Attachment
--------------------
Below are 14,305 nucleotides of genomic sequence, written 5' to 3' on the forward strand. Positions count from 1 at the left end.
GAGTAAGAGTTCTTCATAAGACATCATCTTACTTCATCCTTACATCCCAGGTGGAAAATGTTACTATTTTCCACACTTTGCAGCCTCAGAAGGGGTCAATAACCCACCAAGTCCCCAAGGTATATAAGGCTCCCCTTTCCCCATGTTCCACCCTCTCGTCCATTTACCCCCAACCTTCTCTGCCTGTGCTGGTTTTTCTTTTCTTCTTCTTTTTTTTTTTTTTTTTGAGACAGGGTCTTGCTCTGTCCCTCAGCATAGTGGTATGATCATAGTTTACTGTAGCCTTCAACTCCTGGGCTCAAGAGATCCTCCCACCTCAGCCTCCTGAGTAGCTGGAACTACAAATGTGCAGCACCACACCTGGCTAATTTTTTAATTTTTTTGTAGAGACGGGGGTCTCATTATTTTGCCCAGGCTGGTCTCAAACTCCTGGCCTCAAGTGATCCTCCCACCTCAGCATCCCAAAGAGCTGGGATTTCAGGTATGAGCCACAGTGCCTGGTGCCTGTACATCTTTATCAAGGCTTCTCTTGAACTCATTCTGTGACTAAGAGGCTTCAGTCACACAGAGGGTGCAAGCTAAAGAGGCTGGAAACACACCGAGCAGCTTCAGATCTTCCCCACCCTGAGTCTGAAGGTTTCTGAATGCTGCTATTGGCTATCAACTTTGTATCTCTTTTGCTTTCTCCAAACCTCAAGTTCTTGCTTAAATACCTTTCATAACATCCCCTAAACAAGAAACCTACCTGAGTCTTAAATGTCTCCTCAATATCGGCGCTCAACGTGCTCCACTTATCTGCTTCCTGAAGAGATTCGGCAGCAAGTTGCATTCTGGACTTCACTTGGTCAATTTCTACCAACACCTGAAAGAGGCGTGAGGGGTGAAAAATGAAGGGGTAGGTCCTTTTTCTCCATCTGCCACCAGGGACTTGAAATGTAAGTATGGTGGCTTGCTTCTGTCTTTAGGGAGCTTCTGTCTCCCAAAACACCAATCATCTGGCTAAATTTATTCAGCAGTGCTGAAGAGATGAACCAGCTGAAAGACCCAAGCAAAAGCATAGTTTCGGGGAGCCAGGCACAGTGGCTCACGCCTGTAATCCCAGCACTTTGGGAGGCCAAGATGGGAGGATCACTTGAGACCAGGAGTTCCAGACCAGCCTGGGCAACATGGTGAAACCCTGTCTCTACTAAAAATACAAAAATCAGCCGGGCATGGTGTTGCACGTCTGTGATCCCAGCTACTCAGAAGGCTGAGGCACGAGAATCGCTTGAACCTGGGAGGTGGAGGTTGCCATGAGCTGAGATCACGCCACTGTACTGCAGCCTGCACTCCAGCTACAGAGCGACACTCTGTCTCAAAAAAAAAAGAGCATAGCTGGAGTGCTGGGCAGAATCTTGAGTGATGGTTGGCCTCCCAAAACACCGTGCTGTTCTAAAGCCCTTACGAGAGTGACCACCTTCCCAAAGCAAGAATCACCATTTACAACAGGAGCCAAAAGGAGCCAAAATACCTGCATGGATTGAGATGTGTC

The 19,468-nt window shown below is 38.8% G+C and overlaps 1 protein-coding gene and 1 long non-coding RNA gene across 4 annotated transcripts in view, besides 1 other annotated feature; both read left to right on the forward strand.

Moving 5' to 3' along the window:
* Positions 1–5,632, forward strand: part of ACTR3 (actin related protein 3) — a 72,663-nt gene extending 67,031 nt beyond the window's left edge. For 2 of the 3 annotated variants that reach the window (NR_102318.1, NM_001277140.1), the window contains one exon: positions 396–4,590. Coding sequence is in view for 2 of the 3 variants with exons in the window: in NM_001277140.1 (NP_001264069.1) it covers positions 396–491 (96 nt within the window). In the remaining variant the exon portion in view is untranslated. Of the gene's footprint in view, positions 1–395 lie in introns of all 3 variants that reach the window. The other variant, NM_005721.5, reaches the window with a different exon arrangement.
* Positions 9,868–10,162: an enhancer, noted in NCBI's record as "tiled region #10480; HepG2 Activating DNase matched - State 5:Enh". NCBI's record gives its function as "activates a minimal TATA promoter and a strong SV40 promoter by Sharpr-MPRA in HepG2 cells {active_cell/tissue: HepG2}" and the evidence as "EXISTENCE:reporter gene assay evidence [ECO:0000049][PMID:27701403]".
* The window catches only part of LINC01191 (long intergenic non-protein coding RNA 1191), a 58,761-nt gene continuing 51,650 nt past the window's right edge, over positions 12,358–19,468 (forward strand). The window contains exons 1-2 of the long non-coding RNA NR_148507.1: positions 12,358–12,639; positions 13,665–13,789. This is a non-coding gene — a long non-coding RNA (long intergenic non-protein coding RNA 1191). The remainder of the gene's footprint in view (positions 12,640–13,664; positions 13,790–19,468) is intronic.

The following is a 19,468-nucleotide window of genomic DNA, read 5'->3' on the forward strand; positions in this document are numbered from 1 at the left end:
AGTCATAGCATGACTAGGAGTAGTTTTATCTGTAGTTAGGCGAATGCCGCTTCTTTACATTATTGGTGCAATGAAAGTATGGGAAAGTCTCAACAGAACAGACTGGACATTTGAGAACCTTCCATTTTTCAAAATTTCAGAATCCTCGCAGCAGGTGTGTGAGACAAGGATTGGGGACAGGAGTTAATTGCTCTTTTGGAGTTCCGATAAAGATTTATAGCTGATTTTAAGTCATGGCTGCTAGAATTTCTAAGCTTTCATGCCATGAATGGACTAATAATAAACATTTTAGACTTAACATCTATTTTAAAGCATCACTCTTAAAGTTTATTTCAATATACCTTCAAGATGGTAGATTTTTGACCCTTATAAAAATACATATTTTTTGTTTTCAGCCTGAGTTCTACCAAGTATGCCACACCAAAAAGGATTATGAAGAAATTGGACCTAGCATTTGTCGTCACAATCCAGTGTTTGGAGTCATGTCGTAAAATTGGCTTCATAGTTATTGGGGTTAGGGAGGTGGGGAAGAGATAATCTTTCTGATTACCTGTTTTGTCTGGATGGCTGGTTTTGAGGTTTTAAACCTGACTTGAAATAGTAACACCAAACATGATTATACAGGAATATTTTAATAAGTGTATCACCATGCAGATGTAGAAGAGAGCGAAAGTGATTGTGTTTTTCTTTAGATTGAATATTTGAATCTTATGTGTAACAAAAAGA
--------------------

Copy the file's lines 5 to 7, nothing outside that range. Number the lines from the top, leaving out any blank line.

* Positions 1–5,632, forward strand: part of ACTR3 (actin related protein 3) — a 72,663-nt gene extending 67,031 nt beyond the window's left edge. For 2 of the 3 annotated variants that reach the window (NR_102318.1, NM_001277140.1), the window contains one exon: positions 396–4,590. Coding sequence is in view for 2 of the 3 variants with exons in the window: in NM_001277140.1 (NP_001264069.1) it covers positions 396–491 (96 nt within the window). In the remaining variant the exon portion in view is untranslated. Of the gene's footprint in view, positions 1–395 lie in introns of all 3 variants that reach the window. The other variant, NM_005721.5, reaches the window with a different exon arrangement.
* Positions 9,868–10,162: an enhancer, noted in NCBI's record as "tiled region #10480; HepG2 Activating DNase matched - State 5:Enh". NCBI's record gives its function as "activates a minimal TATA promoter and a strong SV40 promoter by Sharpr-MPRA in HepG2 cells {active_cell/tissue: HepG2}" and the evidence as "EXISTENCE:reporter gene assay evidence [ECO:0000049][PMID:27701403]".
* The window catches only part of LINC01191 (long intergenic non-protein coding RNA 1191), a 58,761-nt gene continuing 51,650 nt past the window's right edge, over positions 12,358–19,468 (forward strand). The window contains exons 1-2 of the long non-coding RNA NR_148507.1: positions 12,358–12,639; positions 13,665–13,789. This is a non-coding gene — a long non-coding RNA (long intergenic non-protein coding RNA 1191). The remainder of the gene's footprint in view (positions 12,640–13,664; positions 13,790–19,468) is intronic.